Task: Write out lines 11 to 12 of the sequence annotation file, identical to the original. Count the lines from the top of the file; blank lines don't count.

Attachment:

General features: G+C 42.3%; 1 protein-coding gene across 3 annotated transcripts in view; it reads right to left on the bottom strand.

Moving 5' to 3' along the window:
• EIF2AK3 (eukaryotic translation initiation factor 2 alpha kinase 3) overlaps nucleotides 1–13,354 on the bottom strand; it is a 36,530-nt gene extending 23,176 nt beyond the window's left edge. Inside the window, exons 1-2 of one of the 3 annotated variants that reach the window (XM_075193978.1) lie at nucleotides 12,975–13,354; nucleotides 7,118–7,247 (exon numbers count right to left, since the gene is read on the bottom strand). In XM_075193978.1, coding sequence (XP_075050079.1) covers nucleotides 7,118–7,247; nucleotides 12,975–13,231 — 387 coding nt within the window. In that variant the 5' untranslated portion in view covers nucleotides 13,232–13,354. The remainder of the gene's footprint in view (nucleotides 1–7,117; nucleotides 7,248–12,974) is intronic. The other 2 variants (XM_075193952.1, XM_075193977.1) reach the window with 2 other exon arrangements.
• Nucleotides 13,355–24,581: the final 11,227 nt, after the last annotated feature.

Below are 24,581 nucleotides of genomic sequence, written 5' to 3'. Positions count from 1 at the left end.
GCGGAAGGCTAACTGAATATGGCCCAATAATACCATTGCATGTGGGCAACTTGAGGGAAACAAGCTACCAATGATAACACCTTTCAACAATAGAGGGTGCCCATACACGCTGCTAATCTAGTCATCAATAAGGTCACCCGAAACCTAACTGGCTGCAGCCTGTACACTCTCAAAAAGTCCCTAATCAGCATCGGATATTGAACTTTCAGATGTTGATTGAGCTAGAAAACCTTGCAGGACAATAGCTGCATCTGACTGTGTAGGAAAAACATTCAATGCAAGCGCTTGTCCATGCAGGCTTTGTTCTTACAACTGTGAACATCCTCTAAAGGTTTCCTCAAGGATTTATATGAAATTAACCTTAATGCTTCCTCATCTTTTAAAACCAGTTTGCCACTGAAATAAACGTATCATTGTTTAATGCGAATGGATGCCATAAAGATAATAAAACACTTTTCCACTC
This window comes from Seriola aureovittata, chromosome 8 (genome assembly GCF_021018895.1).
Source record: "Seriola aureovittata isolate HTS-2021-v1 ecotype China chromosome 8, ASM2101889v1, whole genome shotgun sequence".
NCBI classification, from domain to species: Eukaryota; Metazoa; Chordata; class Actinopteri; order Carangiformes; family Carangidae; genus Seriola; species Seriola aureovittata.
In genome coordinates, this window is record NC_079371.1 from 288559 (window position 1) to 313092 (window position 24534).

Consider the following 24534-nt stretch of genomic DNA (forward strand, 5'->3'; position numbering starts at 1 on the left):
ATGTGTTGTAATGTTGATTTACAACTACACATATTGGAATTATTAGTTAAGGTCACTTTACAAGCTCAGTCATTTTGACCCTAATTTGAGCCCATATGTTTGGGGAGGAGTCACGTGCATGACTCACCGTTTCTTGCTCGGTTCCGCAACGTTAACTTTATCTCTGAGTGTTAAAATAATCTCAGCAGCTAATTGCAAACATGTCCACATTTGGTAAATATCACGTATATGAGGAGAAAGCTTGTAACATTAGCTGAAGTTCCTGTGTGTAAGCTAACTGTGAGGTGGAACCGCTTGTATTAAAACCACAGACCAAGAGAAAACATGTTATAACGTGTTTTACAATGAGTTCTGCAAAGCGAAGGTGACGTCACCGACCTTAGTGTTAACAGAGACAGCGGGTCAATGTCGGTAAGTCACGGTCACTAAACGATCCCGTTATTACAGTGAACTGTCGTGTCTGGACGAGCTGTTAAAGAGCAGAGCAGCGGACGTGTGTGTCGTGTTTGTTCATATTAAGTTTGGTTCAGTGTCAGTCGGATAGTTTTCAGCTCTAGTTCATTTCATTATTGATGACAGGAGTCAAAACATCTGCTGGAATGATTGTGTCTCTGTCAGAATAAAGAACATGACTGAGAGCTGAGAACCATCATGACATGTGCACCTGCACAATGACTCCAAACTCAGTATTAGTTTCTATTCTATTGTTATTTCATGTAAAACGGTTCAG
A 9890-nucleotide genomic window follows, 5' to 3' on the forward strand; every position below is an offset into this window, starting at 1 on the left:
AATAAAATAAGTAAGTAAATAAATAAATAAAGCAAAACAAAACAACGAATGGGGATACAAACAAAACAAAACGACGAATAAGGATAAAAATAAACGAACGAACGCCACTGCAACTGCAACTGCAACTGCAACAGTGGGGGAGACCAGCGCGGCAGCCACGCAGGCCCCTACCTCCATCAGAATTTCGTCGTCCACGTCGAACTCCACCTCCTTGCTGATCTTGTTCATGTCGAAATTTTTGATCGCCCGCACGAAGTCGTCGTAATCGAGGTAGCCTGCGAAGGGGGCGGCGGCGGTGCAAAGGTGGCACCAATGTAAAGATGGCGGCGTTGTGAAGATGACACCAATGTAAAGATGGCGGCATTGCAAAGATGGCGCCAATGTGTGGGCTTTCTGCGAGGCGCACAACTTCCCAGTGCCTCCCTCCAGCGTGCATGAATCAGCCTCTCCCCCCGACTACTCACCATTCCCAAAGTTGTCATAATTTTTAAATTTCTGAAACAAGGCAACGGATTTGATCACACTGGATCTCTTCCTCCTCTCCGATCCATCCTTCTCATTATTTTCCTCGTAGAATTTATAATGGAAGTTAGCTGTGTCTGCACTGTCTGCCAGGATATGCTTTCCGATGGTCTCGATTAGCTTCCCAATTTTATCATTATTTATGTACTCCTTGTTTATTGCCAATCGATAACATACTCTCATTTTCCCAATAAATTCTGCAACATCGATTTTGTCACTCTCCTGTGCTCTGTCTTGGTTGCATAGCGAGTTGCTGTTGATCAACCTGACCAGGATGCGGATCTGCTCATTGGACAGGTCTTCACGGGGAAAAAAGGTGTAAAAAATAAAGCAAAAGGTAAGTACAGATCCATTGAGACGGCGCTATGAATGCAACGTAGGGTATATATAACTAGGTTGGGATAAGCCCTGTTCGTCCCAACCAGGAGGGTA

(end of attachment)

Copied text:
Consider the following 24534-nt stretch of genomic DNA (forward strand, 5'->3'; position numbering starts at 1 on the left):
ATGTGTTGTAATGTTGATTTACAACTACACATATTGGAATTATTAGTTAAGGTCACTTTACAAGCTCAGTCATTTTGACCCTAATTTGAGCCCATATGTTTGGGGAGGAGTCACGTGCATGACTCACCGTTTCTTGCTCGGTTCCGCAACGTTAACTTTATCTCTGAGTGTTAAAATAATCTCAGCAGCTAATTGCAAACATGTCCACATTTGGTAAATATCACGTATATGAGGAGAAAGCTTGTAACATTAGCTGAAGTTCCTGTGTGTAAGCTAACTGTGAGGTGGAACCGCTTGTATTAAAACCACAGACCAAGAGAAAACATGTTATAACGTGTTTTACAATGAGTTCTGCAAAGCGAAGGTGACGTCACCGACCTTAGTGTTAACAGAGACAGCGGGTCAATGTCGGTAAGTCACGGTCACTAAACGATCCCGTTATTACAGTGAACTGTCGTGTCTGGACGAGCTGTTAAAGAGCAGAGCAGCGGACGTGTGTGTCGTGTTTGTTCATATTAAGTTTGGTTCAGTGTCAGTCGGATAGTTTTCAGCTCTAGTTCATTTCATTATTGATGACAGGAGTCAAAACATCTGCTGGAATGATTGTGTCTCTGTCAGAATAAAGAACATGACTGAGAGCTGAGAACCATCATGACATGTGCACCTGCACAATGACTCCAAACTCAGTATTAGTTTCTATTCTATTGTTATTTCATGTAAAACGGTTCAG